Crowding of the teeth is the most common problem in orthodontics. Crowding is caused by an imbalance between the size of the jaws and the size of the teeth. Treatment for crowding often requires fixed braces, and in severe cases, extraction of teeth may be required to correct the bite.
Spacing results from a disharmony between the size of the teeth and the size of the jaws, where the size of some or all of the teeth is too small for the size of the jaws. Spacing may also be the result of missing teeth. Treatment will often involve fixed braces to close the spaces.
The upper front teeth bite inside the lower front teeth. An anterior cross-bite may be associated with uneven tooth wear and strain on the jaw joints which may result in temporo-mandibular joint problems. An anterior cross-bite may also affect the tooth's supporting bone and gums. Early treatment of an anterior cross-bite is often recommended. Treatment may involve fixed braces or a removable plate to move the teeth into the correct position.
In an ideal bite, the upper teeth bite on the outside of the lower teeth. In a posterior cross-bite, the upper back teeth bite on the inside of the lower back teeth. A posterior cross-bite can be associated with uneven tooth wear and strain on the jaw joints which may result in temporo-mandibular joint problems. Early treatment of a posterior cross-bite is often recommended. Treatment normally involves a fixed or removable expansion appliance.
Protruding teeth is caused by the lower jaw being set back compared to the upper jaw. Protruding teeth can also be caused by habits such as thumb sucking. Protruding teeth can be unattractive and are more prone to injury. Protruding teeth can be treated in a variety of ways, including, habit cessation, head gear, functional appliances and fixed braces. In certain cases, extractions may be required to correct the bite. In severe cases, jaw surgery may be required.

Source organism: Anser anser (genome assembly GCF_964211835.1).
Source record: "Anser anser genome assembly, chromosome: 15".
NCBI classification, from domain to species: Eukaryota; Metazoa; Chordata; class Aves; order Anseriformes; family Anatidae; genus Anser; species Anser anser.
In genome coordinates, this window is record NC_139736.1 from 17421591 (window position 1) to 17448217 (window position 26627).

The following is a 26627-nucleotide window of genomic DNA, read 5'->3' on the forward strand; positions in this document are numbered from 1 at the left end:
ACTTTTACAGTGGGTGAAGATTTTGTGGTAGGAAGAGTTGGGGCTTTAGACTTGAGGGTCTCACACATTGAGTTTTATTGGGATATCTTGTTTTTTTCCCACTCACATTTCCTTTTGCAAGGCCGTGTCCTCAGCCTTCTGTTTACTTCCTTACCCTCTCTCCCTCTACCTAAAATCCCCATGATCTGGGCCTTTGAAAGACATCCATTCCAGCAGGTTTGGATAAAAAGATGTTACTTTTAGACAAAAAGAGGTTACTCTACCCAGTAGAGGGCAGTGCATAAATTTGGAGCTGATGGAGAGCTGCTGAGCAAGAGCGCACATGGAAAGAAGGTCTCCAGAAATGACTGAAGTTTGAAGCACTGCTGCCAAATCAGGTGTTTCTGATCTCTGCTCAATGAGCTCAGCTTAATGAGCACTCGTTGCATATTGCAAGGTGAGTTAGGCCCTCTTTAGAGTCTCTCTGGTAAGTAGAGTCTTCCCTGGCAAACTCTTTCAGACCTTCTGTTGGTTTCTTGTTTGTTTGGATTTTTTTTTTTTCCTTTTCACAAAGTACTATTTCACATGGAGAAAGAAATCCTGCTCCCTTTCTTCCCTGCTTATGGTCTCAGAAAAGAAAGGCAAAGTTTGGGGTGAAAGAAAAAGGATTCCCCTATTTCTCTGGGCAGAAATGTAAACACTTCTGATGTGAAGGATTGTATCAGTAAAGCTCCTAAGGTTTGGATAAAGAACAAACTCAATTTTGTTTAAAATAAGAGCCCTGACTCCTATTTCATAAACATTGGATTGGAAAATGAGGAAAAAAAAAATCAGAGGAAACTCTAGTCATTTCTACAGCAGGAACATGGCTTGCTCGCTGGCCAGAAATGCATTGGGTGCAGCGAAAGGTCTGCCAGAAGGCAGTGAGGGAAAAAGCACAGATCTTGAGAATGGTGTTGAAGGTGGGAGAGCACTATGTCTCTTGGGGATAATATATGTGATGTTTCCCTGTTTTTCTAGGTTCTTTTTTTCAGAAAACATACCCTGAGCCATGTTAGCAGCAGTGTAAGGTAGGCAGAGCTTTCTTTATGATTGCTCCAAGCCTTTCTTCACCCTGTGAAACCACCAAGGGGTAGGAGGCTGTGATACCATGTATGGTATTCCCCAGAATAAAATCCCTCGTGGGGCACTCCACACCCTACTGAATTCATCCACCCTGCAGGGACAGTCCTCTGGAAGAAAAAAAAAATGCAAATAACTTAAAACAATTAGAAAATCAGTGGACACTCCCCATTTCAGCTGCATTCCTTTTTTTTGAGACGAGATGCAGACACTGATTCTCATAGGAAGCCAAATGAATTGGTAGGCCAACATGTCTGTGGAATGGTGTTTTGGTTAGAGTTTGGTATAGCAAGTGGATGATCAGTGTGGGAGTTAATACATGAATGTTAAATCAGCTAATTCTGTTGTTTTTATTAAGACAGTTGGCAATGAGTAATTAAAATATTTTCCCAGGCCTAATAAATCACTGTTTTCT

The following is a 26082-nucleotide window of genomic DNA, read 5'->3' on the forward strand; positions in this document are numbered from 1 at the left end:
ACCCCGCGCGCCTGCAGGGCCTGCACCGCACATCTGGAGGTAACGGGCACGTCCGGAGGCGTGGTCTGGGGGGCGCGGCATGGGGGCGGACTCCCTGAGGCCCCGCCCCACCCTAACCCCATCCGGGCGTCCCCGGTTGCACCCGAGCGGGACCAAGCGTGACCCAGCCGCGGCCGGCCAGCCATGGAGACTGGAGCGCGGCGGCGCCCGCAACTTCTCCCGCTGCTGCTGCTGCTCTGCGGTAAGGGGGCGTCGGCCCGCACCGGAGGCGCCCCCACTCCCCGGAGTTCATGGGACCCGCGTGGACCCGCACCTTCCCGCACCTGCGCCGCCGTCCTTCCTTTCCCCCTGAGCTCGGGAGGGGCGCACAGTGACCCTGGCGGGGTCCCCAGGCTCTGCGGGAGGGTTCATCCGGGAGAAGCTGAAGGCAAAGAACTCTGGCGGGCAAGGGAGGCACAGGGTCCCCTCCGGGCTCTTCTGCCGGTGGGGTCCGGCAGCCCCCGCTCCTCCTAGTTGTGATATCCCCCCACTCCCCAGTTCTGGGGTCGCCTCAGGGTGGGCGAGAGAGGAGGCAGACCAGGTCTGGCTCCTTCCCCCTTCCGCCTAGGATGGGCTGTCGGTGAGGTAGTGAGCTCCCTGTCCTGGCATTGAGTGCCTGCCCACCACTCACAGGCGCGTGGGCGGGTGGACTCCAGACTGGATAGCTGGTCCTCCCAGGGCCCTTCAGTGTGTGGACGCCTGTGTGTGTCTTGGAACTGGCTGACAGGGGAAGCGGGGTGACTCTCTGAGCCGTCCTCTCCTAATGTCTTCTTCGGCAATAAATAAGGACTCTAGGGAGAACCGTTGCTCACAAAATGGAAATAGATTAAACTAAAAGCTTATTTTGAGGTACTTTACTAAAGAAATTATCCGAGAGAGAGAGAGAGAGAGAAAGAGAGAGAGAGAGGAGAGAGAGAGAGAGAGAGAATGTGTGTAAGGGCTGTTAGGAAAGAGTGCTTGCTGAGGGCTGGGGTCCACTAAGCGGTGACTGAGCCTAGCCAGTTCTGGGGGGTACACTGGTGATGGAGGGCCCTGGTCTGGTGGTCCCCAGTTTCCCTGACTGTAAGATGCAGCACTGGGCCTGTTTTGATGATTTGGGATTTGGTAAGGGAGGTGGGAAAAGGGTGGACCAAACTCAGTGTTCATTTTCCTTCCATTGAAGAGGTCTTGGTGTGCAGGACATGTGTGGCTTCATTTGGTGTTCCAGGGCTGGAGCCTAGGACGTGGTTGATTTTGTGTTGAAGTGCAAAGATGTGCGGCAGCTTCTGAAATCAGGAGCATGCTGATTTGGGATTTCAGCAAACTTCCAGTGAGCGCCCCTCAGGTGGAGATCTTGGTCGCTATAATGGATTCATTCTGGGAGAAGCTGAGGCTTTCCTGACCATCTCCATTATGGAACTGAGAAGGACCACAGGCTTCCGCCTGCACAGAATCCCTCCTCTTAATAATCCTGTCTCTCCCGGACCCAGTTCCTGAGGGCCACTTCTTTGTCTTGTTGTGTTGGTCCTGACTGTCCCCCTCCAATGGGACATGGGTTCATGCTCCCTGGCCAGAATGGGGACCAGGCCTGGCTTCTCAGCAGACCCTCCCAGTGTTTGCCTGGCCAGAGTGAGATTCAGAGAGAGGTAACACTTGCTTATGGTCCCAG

An under bite occurs when the lower jaw is forward of the upper jaw. An under bite can cause excessive wear on the teeth and place strain on the jaw joints. It is often possible to correct an under bite at an early age with a reverse pull head gear. In mild cases, correction may also be possible with fixed braces. In severe cases, jaw surgery may be required.
A deep bite occurs when the upper front teeth cover most or all of the lower front teeth when the teeth are together. A Deep bite is associated with excessive tooth wear and gum damage, and can also cause temporo-mandibular joint problems. Deep bite is often treated with fixed braces.
An open bite occurs when the upper and lower teeth fail to overlap when biting. An open bite can be caused by habits such as thumb sucking or tongue thrusting, and treatment to stop the habit will often result in the improvement of the bite.
Teeth most often missing are the lower and upper premolars and the upper lateral incisors. When teeth are missing, the adjacent and opposing teeth tend to drift into the space, causing unattractive spaces between the teeth. Treatment for missing teeth will involve fixed braces, and spaces are either closed, or spaces are opened in the area of the missing tooth or teeth so that an artificial tooth can be placed once the braces have been removed. Options for tooth replacement include bridges or implants.
Impacted teeth fail to erupt fully into the mouth. The impacted teeth may partially erupt, or fail to erupt altogether. The wisdom teeth are often impacted and may require extraction. When other teeth are impacted, space can created with orthodontic appliances and the impacted tooth may spontaneously erupt, or surgery and fixed braces may be required to move the tooth into the correct position.
Ectopic teeth are those that are growing and developing in the wrong position in the jaw. The most common teeth to develop in an ectopic position are the canines in the upper jaw. Most ectopic teeth can be moved to the correct position with fixed braces. Surgery may be required to uncover the ectopic teeth.
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